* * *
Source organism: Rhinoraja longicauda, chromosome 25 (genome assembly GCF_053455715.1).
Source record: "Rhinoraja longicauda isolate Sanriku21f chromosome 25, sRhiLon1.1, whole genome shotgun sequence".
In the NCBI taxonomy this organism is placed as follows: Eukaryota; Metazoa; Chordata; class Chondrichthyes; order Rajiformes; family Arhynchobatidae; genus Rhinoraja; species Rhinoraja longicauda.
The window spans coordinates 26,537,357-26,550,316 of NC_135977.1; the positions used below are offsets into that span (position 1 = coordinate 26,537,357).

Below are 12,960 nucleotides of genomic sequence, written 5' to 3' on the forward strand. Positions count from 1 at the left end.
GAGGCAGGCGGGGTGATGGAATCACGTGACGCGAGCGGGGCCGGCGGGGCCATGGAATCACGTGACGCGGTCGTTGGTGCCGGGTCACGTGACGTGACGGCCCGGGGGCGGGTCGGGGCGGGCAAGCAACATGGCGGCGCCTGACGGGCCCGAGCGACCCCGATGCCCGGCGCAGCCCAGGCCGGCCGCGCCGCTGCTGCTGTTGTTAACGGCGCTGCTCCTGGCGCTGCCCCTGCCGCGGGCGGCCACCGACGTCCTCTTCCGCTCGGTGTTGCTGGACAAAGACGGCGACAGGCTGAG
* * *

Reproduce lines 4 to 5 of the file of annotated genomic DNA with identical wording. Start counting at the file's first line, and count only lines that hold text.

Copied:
The window spans coordinates 26,537,357-26,550,316 of NC_135977.1; the positions used below are offsets into that span (position 1 = coordinate 26,537,357).

Below are 12,960 nucleotides of genomic sequence, written 5' to 3' on the forward strand. Positions count from 1 at the left end.